The Synod is itself a remarkable undertaking, not only for the breadth of its engagement with indigenous people of the Amazon, but also in the nature of that engagement. The Synod is relying upon extensive dialogue that at times is led by indigenous civil and religious leaders. The Church is assuming the role of a student, ready to listen to the concerns of the people of the Amazon over climate change and the destruction of the Amazon, rather than simply to preach to them. Whatever the outcome of the Synod itself, this should be celebrated.

To read some of VOTF’s materials on married priests – click here. For information about ordaining women deacons, see this VOTF web page.

Highlighting issues we face working together to Keep the Faith, Change the Church


Bridgeport Diocese report on sex abuse among priests blames former Archbishop Edward Egan; nearly 300 individuals allegedly abused by 71 priests since 1953
“A scathing report released Tuesday (Oct. 1) by the Roman Catholic Diocese of Bridgeport on the alleged sexual abuse of hundreds of victims by clergy since the early 1950s blames former bishops Edward Egan and Walter Curtis for violating state law, destroying records and either outright ignoring or inadequately responding to ‘an unfolding crisis.’ As the number of priest abuse victims piled up, church leaders were more concerned about protecting assets and avoiding “scandalous news articles” than protecting children and removing priests, the report found.” By Dave Altimari and Amanda Blanco, Hartford Courant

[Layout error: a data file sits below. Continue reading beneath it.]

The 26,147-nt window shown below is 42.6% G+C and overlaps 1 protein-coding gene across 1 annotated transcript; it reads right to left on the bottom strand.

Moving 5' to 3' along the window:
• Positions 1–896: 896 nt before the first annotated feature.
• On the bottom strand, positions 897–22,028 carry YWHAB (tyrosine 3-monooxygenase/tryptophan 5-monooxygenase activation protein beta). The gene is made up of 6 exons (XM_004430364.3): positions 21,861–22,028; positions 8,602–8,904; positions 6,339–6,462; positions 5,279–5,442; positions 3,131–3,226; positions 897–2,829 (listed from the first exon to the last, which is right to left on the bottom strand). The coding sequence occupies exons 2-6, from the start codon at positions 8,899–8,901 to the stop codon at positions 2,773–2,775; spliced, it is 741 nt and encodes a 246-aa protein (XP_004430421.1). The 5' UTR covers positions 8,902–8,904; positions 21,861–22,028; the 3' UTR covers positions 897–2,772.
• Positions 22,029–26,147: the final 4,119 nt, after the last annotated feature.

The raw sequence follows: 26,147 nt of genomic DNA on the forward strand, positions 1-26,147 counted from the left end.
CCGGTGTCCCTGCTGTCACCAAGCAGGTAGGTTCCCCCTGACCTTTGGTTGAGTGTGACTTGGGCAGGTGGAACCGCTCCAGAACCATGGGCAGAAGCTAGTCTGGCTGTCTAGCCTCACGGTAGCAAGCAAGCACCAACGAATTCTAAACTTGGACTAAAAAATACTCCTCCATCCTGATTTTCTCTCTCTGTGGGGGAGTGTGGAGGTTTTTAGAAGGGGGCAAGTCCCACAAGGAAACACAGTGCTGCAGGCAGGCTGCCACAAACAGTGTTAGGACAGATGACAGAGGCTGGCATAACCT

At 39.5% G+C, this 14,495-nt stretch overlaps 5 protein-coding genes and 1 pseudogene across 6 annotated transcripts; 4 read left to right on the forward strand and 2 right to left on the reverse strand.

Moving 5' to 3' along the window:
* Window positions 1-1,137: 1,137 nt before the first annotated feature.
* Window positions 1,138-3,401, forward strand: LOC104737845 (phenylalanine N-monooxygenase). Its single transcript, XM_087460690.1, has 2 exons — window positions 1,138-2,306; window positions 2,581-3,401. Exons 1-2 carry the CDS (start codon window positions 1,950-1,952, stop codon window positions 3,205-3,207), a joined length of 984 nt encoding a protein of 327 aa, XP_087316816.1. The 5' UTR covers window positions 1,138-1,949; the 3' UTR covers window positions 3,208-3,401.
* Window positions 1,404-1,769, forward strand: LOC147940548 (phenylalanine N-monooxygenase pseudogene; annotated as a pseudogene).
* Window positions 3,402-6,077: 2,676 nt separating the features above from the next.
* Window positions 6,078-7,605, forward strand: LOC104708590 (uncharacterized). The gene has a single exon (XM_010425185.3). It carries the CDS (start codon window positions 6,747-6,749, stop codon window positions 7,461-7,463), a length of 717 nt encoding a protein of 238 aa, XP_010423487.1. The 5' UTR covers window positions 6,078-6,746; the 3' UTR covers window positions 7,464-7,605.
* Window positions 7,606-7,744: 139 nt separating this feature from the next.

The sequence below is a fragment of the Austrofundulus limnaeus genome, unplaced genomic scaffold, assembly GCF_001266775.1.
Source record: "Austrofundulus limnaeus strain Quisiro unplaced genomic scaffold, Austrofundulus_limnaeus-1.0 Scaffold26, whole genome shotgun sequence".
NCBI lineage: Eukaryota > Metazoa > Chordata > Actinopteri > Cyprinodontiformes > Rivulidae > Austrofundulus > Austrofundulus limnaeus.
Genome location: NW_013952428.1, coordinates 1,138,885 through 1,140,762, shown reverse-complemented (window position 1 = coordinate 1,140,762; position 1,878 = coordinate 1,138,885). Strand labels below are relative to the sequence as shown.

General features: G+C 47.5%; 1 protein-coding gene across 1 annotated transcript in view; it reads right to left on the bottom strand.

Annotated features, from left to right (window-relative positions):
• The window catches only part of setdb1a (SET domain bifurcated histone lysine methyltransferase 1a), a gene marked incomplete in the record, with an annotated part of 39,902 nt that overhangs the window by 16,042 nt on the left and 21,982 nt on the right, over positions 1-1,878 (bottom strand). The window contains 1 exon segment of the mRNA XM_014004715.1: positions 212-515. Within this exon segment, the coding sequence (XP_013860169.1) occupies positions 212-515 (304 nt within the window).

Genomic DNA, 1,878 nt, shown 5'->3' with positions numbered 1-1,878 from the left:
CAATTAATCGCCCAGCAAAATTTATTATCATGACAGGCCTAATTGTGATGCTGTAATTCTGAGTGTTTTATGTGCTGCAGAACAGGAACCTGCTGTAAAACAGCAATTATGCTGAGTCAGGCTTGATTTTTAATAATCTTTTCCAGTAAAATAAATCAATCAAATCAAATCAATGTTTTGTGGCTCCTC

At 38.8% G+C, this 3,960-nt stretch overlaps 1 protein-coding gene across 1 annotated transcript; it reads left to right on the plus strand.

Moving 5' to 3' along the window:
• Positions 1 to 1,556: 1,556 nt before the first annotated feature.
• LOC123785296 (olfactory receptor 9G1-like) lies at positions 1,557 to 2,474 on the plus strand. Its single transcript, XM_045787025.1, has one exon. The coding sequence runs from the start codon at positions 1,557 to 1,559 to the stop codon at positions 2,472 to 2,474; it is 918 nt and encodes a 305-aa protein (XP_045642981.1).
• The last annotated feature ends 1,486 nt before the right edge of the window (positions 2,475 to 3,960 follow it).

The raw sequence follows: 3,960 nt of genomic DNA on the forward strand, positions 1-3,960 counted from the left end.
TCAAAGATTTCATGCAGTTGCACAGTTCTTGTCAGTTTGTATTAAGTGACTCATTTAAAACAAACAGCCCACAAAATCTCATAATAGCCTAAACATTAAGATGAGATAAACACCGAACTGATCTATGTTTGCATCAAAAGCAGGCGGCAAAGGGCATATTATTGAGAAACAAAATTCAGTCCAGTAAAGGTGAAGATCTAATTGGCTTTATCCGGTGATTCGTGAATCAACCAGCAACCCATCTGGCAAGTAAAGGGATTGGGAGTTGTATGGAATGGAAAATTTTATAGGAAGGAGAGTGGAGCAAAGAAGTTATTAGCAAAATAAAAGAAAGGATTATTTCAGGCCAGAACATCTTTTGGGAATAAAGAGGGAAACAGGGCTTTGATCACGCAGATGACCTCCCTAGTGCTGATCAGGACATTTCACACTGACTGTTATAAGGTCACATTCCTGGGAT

Vatican prosecutors raid Secretariat of State in financial transaction investigation
“Vatican police officers conducted a raid Oct. 1 on the offices of the Vatican’s Secretariat of State and the city-state’s financial watchdog authority regarding an investigation into unspecified financial transactions. The Vatican press office, which announced the raid in a two-sentence note, did not give many details about its scope or the matter being investigated. Its statement said merely that “documents and electronic devices” had been collected with regard to transactions that took place this summer.” By Joshua J. McElwee, National Catholic Reporter

Vatican orders apostolic visitation for Diocese of Buffalo
“The Vatican announced on Oct. 3 that it has appointed the Most Rev. Nicholas DiMarzio of Brooklyn to lead an apostolic visitation for the troubled Diocese of Buffalo ‘in the near future.’ The results of this fact-finding mission will be reported to the Holy See’s Congregation of Bishops. The Vatican communique described the visitation as a non-judicial and non-administrative process that will not be subject to a recent papal decree that updated procedures on bishop accountability.” By America Staff

Archdiocese of New York concludes year-long review into child sex abuse scandal